interests of judicial economy; (2) hardship and equity to the moving party if the action is not
stayed; and (3) potential prejudice to the non-moving party.” Davis v. Biomet Orthopedics, LLC¸
Civ. No. JKB-12-3738, 2013 WL 682906 (D. Md. Feb. 22, 2013) (citations and internal
quotation marks omitted).
As earlier noted, the validity of the SYUSA-Samyang Korea agreement is directly in
question in the pending case in the Central District of California. Further, that court denied
SYUSA’s request for a temporary restraining order to prevent the August 1, 2016, termination of
the agreement, finding SYUSA had “not demonstrated to any likelihood that [the agreement’s]
lack of a termination clause means that Samyang cannot terminate the Agreement, that SYUSA
performed its contractual obligations, or that Samyang’s termination letter breached the
Agreement.” Sam Yang (U.S.A.), Inc., et al. v. Samyang Foods Company Ltd. (ECF No. 56).
That case has in place a scheduling order that sets a March 14, 2017, deadline for non-expert
discovery, a date of June 12, 2017, for a pretrial conference and hearing on motions in limine,
and a jury trial to begin July 18, 2017. Id. (ECF No. 55.)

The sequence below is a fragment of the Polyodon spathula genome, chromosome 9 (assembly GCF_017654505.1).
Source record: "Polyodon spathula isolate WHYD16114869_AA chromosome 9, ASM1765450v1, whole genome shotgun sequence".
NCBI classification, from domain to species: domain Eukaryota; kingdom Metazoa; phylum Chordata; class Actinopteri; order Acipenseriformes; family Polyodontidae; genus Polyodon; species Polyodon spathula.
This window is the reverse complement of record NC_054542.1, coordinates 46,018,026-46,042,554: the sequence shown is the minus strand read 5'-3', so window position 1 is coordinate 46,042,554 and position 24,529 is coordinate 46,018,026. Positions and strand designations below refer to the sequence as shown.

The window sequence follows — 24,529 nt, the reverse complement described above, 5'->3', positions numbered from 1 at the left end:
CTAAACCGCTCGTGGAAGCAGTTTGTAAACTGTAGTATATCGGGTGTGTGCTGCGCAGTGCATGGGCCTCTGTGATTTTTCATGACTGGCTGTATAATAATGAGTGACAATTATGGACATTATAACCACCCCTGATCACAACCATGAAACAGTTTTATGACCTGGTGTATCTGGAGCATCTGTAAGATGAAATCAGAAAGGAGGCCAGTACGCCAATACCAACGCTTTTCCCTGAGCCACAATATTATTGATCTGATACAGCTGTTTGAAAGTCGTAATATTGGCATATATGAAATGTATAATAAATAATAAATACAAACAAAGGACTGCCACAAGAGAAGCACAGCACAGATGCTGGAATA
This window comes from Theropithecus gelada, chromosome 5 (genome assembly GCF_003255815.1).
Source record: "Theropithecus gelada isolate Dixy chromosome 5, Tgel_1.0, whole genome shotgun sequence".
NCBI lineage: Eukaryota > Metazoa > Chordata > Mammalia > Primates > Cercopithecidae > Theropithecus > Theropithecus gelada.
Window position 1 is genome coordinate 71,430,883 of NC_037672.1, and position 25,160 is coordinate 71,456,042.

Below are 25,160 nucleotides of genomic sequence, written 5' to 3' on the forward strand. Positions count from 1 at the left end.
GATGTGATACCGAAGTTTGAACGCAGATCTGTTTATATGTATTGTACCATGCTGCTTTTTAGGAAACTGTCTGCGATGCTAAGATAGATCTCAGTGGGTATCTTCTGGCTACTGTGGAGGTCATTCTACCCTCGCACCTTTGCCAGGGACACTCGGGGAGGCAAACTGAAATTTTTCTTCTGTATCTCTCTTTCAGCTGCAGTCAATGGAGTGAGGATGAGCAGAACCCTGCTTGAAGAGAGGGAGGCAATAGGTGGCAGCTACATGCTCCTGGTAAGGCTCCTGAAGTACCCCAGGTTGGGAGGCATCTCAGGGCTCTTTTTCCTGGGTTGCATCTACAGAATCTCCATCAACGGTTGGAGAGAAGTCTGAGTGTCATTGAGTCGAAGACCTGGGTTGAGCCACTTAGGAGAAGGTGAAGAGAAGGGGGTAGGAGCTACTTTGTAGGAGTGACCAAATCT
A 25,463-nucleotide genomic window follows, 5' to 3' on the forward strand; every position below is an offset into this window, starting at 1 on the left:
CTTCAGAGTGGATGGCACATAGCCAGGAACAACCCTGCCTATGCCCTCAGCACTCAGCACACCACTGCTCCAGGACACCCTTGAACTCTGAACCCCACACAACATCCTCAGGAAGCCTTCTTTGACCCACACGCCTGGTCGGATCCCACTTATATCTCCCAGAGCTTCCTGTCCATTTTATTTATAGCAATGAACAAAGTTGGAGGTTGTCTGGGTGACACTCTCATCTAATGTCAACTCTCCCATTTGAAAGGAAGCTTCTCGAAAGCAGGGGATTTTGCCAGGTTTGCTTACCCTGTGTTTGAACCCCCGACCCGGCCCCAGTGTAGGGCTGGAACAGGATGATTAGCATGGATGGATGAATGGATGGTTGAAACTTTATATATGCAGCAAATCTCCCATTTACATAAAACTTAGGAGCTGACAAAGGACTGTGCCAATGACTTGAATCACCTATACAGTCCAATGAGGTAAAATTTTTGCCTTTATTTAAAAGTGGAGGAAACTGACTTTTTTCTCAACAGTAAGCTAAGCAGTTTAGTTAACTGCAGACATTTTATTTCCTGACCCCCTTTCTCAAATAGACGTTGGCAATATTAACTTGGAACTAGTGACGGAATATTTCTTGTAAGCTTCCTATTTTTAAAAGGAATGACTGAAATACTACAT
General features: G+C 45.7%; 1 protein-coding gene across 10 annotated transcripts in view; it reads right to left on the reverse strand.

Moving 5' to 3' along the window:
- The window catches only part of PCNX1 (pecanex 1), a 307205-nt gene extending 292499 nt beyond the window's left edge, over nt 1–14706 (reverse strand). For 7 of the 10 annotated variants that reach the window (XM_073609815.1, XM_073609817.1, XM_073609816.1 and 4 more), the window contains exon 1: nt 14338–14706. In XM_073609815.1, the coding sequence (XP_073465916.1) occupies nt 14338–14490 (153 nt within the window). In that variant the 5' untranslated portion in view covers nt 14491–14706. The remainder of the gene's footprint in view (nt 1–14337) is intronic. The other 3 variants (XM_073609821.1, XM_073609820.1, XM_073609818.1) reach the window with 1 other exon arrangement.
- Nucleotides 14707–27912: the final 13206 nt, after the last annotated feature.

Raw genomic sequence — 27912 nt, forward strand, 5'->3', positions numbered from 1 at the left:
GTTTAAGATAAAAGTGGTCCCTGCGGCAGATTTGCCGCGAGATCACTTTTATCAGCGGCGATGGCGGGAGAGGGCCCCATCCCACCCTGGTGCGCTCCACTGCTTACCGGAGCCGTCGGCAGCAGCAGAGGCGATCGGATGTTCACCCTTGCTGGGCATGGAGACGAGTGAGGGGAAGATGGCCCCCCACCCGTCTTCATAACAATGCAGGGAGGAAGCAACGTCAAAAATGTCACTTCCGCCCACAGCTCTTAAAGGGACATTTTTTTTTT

Because this Court will be called upon to determine the validity of the SYUSA-Samyang
Korea agreement in order to decide whether ENI’s actions violated any rights claimed thereunder
by SYUSA, this case must be stayed pending the resolution of the California case, which will
decide the predicate upon which this case is based. It would be wasteful for this Court to permit
discovery and motions practice when it is unknown if SYUSA actually has, or had, contractual
rights that could have been violated by ENI. Since a pivotal question is duplicated in both cases,
and since the California case is farther along, the Court finds a strong interest in judicial
economy to stay this case. Further, it would create hardship to ENI to actively litigate this case
when it is possible that SYUSA’s claim against ENI will be determined unfounded through the
rulings made in the California case. Finally, the Court discerns no significant prejudice to
SYUSA derived from a stay to await the outcome of its case against Samyang Korea when legal
bases for both cases clearly overlap.
For the foregoing reasons, ENI’s motion to set aside default (ECF No. 13) and motion for
leave to deem its answer timely filed and to vacate the entry of default (ECF No. 15) ARE
The Default entered by the Clerk on November 8, 2016 (ECF No. 11) IS
VACATED, and ENI’s answer (ECF No. 12) is deemed timely filed. SYUSA’s motion to strike
ENI’s answer for untimeliness (ECF No. 16) IS DENIED. ENI’s motion to transfer venue or, in
the alternative, to stay proceedings (ECF No. 8), construed as a motion to transfer venue, IS
DENIED and, construed as a motion to stay, IS GRANTED. This case IS STAYED pending the
outcome of the case in the Central District of California between SYUSA and Samyang Korea,
SYUSA SHALL FILE a status report as to the California case on
August 15, 2017, or sooner, if the case has been resolved.
DATED this 9th day of December, 2016.
BY THE COURT:
James K. Bredar
United States District Judge